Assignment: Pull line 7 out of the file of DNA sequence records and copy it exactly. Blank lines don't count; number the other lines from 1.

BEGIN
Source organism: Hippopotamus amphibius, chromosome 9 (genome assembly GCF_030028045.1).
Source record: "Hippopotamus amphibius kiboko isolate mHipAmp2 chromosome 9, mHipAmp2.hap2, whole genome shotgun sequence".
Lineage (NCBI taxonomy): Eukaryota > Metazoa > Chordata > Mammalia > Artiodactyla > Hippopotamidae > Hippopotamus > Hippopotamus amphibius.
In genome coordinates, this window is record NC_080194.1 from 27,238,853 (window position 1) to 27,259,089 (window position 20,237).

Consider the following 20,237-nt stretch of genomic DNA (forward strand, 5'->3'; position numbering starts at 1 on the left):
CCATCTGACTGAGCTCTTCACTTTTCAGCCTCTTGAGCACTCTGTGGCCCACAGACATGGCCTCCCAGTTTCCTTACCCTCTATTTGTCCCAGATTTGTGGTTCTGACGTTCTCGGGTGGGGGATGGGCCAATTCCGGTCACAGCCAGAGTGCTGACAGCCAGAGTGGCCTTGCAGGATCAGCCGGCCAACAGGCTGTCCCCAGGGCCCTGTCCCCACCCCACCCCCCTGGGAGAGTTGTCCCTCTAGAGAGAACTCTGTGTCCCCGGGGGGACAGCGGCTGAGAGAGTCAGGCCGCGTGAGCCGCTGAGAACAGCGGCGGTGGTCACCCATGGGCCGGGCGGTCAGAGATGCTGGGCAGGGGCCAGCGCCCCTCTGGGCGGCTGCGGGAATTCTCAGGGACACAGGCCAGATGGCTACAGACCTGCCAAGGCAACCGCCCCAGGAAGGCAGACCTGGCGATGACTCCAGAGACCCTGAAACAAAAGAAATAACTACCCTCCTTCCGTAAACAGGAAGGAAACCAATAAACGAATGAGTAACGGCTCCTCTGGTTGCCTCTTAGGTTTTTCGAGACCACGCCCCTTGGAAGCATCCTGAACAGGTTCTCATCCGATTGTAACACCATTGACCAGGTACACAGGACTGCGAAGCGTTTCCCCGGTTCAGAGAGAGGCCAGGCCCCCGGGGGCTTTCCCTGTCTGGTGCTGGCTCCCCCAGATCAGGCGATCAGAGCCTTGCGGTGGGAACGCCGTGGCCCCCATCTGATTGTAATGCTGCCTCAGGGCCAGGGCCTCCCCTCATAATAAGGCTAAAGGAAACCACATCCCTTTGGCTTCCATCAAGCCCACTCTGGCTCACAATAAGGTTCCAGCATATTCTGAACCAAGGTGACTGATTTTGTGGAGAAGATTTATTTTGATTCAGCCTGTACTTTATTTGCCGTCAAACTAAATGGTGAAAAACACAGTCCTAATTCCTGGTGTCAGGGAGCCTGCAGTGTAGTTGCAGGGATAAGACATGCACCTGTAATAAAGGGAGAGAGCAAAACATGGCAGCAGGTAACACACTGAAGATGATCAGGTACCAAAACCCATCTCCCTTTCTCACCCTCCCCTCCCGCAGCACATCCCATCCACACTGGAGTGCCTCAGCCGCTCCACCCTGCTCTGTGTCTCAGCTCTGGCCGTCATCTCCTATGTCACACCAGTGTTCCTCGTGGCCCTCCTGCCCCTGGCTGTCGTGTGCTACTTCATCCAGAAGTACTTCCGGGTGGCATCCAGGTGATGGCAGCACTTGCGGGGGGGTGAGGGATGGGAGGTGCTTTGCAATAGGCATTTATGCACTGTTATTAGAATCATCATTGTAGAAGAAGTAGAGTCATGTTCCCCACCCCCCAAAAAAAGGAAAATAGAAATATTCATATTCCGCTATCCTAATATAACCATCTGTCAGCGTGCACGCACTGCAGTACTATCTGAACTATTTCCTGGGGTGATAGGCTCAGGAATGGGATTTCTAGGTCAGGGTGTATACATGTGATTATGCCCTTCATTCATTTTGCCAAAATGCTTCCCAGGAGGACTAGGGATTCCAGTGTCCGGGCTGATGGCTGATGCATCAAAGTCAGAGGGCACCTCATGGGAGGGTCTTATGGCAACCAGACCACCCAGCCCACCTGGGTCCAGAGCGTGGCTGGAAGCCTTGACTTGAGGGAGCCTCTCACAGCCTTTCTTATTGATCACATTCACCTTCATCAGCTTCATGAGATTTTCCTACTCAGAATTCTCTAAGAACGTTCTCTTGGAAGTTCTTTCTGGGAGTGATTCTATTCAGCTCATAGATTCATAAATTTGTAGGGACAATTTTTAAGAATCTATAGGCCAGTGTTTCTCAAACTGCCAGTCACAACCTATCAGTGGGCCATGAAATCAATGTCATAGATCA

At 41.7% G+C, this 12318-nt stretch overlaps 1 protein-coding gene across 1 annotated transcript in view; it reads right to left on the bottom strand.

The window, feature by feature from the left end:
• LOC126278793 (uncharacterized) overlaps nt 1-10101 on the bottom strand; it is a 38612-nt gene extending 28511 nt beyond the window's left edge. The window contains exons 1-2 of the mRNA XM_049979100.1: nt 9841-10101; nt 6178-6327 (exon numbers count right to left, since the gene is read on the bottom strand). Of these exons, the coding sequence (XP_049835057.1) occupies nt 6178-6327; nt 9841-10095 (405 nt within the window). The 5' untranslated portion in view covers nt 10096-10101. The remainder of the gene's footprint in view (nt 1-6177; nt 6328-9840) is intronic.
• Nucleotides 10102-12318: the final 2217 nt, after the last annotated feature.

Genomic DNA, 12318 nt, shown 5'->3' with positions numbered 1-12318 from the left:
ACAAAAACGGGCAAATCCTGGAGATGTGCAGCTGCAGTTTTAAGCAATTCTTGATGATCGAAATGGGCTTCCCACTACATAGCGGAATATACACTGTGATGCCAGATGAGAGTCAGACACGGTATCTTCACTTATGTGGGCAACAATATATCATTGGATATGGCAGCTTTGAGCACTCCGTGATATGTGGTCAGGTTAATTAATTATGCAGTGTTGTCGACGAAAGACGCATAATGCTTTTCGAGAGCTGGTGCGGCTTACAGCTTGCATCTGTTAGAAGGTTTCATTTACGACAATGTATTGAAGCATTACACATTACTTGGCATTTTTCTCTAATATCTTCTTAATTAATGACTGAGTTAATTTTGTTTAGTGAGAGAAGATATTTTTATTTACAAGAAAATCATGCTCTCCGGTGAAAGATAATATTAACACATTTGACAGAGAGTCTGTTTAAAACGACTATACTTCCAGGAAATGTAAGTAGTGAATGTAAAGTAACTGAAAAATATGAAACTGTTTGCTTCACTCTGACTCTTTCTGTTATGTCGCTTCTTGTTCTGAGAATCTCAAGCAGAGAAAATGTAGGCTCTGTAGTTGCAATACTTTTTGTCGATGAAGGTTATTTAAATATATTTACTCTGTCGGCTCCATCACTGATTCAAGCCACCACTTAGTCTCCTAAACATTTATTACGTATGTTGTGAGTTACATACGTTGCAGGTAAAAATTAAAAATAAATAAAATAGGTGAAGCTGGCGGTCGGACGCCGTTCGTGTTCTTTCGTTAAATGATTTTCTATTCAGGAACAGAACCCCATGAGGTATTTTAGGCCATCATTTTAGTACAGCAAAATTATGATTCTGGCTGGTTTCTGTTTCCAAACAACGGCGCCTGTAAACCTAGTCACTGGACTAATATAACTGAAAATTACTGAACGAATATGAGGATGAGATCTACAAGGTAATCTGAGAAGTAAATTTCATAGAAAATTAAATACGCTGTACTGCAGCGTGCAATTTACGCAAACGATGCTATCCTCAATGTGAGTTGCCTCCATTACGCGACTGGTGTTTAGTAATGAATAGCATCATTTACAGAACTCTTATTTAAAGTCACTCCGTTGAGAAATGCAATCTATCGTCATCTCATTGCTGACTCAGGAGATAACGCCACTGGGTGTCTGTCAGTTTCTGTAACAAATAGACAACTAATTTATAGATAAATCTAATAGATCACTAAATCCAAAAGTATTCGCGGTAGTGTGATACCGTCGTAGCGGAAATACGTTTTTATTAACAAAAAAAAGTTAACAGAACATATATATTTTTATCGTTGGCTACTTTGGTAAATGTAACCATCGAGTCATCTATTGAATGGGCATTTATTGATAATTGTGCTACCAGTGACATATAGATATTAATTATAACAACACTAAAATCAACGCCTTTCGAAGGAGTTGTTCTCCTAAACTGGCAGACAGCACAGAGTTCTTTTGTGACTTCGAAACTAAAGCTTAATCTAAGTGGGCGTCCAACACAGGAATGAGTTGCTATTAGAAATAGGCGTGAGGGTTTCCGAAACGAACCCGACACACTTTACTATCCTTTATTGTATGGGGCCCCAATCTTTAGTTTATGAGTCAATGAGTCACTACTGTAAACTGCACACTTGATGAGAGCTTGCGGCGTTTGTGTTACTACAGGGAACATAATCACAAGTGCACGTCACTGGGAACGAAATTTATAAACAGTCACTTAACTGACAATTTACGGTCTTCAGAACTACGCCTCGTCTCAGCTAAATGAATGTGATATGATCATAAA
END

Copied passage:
At 41.7% G+C, this 12318-nt stretch overlaps 1 protein-coding gene across 1 annotated transcript in view; it reads right to left on the bottom strand.